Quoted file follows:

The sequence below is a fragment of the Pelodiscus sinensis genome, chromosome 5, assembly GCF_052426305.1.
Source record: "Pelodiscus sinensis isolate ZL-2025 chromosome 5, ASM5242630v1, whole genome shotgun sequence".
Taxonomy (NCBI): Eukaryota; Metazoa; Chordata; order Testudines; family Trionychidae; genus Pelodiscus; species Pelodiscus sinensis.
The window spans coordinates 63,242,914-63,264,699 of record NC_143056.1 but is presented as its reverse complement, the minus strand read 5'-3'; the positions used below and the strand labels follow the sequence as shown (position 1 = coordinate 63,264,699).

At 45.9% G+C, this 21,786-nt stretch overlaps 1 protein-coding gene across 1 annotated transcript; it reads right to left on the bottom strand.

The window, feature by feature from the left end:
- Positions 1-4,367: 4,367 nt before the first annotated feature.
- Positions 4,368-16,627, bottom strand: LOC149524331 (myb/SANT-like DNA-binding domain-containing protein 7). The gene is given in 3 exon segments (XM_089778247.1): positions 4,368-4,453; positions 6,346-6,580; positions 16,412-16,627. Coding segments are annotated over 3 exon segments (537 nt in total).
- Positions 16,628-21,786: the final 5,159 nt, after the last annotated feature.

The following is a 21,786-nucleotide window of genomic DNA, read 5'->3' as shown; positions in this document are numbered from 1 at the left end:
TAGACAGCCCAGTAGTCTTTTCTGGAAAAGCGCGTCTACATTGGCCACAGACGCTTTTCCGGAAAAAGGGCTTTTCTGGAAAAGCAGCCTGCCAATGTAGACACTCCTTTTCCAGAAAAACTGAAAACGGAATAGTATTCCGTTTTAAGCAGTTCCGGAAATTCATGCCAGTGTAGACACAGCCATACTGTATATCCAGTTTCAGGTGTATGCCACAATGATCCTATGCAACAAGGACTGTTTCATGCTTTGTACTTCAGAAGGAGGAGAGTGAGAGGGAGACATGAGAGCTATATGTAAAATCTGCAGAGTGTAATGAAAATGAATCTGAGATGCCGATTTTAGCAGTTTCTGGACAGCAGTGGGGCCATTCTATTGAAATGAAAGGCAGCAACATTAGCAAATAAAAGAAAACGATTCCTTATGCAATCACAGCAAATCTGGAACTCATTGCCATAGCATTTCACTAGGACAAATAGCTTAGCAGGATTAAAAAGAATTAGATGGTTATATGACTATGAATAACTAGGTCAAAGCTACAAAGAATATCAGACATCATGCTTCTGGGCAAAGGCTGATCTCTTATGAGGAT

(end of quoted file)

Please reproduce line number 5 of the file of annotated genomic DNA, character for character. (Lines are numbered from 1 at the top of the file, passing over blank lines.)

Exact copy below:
At 45.9% G+C, this 21,786-nt stretch overlaps 1 protein-coding gene across 1 annotated transcript; it reads right to left on the bottom strand.